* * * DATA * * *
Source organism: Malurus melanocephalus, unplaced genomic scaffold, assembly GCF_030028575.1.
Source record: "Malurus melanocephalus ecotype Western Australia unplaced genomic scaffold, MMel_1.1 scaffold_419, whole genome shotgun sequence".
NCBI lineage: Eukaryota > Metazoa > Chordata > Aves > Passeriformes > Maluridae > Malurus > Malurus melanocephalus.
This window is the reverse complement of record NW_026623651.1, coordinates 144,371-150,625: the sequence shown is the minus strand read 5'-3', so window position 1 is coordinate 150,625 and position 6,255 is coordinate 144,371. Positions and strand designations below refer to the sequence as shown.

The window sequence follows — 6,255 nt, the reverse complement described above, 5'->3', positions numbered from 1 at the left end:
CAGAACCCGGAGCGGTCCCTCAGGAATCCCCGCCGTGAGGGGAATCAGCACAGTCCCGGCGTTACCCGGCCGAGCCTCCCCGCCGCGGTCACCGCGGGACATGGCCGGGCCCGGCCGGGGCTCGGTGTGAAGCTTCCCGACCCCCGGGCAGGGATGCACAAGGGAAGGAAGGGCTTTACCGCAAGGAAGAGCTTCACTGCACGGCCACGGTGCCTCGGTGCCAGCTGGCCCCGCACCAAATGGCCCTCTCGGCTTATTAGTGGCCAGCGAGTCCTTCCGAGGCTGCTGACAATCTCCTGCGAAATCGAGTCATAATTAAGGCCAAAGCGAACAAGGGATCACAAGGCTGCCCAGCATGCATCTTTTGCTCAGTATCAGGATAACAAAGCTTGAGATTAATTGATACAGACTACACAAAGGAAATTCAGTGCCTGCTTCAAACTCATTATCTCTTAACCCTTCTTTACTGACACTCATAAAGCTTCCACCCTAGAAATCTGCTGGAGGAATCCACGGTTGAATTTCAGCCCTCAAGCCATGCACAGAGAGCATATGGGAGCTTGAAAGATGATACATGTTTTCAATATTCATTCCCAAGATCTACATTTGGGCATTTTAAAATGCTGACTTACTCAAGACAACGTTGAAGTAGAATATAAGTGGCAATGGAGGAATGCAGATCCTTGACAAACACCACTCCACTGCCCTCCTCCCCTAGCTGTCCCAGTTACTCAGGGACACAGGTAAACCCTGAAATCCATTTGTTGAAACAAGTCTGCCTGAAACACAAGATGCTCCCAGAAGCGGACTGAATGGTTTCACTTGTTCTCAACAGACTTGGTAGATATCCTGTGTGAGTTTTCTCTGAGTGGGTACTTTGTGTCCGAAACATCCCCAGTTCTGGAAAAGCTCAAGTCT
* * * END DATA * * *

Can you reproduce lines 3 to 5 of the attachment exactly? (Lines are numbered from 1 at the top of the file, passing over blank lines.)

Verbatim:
NCBI lineage: Eukaryota > Metazoa > Chordata > Aves > Passeriformes > Maluridae > Malurus > Malurus melanocephalus.
This window is the reverse complement of record NW_026623651.1, coordinates 144,371-150,625: the sequence shown is the minus strand read 5'-3', so window position 1 is coordinate 150,625 and position 6,255 is coordinate 144,371. Positions and strand designations below refer to the sequence as shown.

The window sequence follows — 6,255 nt, the reverse complement described above, 5'->3', positions numbered from 1 at the left end: